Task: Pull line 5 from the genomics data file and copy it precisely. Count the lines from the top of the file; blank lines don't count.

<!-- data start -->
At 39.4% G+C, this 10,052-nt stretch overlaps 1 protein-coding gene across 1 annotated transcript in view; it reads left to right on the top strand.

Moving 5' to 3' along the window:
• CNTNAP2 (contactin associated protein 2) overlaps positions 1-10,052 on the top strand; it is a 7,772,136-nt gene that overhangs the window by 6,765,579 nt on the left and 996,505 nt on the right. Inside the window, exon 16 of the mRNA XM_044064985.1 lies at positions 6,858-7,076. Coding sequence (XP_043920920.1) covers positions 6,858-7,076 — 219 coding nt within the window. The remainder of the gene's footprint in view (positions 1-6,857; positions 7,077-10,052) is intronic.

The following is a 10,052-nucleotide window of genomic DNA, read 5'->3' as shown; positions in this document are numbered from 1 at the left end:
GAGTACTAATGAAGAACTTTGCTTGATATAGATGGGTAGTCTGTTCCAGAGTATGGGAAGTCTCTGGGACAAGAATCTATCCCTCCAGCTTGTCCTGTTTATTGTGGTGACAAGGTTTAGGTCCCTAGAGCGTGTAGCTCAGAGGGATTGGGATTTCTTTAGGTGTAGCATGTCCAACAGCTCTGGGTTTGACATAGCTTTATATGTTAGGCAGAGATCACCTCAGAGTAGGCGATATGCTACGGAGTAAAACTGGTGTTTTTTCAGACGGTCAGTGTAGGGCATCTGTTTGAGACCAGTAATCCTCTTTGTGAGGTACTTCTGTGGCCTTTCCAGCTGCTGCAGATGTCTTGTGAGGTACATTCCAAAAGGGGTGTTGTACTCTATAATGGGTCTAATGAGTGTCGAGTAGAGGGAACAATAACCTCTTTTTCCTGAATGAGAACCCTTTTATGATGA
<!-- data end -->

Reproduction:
GAGTACTAATGAAGAACTTTGCTTGATATAGATGGGTAGTCTGTTCCAGAGTATGGGAAGTCTCTGGGACAAGAATCTATCCCTCCAGCTTGTCCTGTTTATTGTGGTGACAAGGTTTAGGTCCCTAGAGCGTGTAGCTCAGAGGGATTGGGATTTCTTTAGGTGTAGCATGTCCAACAGCTCTGGGTTTGACATAGCTTTATATGTTAGGCAGAGATCACCTCAGAGTAGGCGATATGCTACGGAGTAAAACTGGTGTTTTTTCAGACGGTCAGTGTAGGGCATCTGTTTGAGACCAGTAATCCTCTTTGTGAGGTACTTCTGTGGCCTTTCCAGCTGCTGCAGATGTCTTGTGAGGTACATTCCAAAAGGGGTGTTGTACTCTATAATGGGTCTAATGAGTGTCGAGTAGAGGGAACAATAACCTCTTTTTCCTGAATGAGAACCCTTTTATGATGA